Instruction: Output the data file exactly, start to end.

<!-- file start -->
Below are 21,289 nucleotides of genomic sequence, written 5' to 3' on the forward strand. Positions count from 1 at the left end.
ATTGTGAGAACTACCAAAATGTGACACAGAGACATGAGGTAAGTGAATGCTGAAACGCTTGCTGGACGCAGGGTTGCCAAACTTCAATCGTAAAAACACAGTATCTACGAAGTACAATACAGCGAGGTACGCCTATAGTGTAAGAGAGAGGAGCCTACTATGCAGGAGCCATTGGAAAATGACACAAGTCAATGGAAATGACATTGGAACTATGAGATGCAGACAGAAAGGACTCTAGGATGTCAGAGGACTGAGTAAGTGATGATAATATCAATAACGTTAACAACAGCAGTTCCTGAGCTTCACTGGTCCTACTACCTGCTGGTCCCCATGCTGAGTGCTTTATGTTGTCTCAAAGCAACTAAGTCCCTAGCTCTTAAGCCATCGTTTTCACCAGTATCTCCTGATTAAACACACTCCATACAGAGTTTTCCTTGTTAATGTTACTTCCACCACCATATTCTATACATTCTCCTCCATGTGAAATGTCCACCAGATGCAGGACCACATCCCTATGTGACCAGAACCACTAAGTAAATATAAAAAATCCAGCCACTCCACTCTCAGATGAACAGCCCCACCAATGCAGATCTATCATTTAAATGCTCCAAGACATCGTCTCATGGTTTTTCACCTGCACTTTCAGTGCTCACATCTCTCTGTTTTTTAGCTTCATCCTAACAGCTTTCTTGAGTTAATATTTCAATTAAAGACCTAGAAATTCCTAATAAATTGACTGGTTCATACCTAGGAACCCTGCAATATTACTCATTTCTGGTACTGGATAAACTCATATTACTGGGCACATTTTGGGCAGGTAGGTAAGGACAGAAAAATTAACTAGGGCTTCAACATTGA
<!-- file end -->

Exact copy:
Below are 21,289 nucleotides of genomic sequence, written 5' to 3' on the forward strand. Positions count from 1 at the left end.
ATTGTGAGAACTACCAAAATGTGACACAGAGACATGAGGTAAGTGAATGCTGAAACGCTTGCTGGACGCAGGGTTGCCAAACTTCAATCGTAAAAACACAGTATCTACGAAGTACAATACAGCGAGGTACGCCTATAGTGTAAGAGAGAGGAGCCTACTATGCAGGAGCCATTGGAAAATGACACAAGTCAATGGAAATGACATTGGAACTATGAGATGCAGACAGAAAGGACTCTAGGATGTCAGAGGACTGAGTAAGTGATGATAATATCAATAACGTTAACAACAGCAGTTCCTGAGCTTCACTGGTCCTACTACCTGCTGGTCCCCATGCTGAGTGCTTTATGTTGTCTCAAAGCAACTAAGTCCCTAGCTCTTAAGCCATCGTTTTCACCAGTATCTCCTGATTAAACACACTCCATACAGAGTTTTCCTTGTTAATGTTACTTCCACCACCATATTCTATACATTCTCCTCCATGTGAAATGTCCACCAGATGCAGGACCACATCCCTATGTGACCAGAACCACTAAGTAAATATAAAAAATCCAGCCACTCCACTCTCAGATGAACAGCCCCACCAATGCAGATCTATCATTTAAATGCTCCAAGACATCGTCTCATGGTTTTTCACCTGCACTTTCAGTGCTCACATCTCTCTGTTTTTTAGCTTCATCCTAACAGCTTTCTTGAGTTAATATTTCAATTAAAGACCTAGAAATTCCTAATAAATTGACTGGTTCATACCTAGGAACCCTGCAATATTACTCATTTCTGGTACTGGATAAACTCATATTACTGGGCACATTTTGGGCAGGTAGGTAAGGACAGAAAAATTAACTAGGGCTTCAACATTGA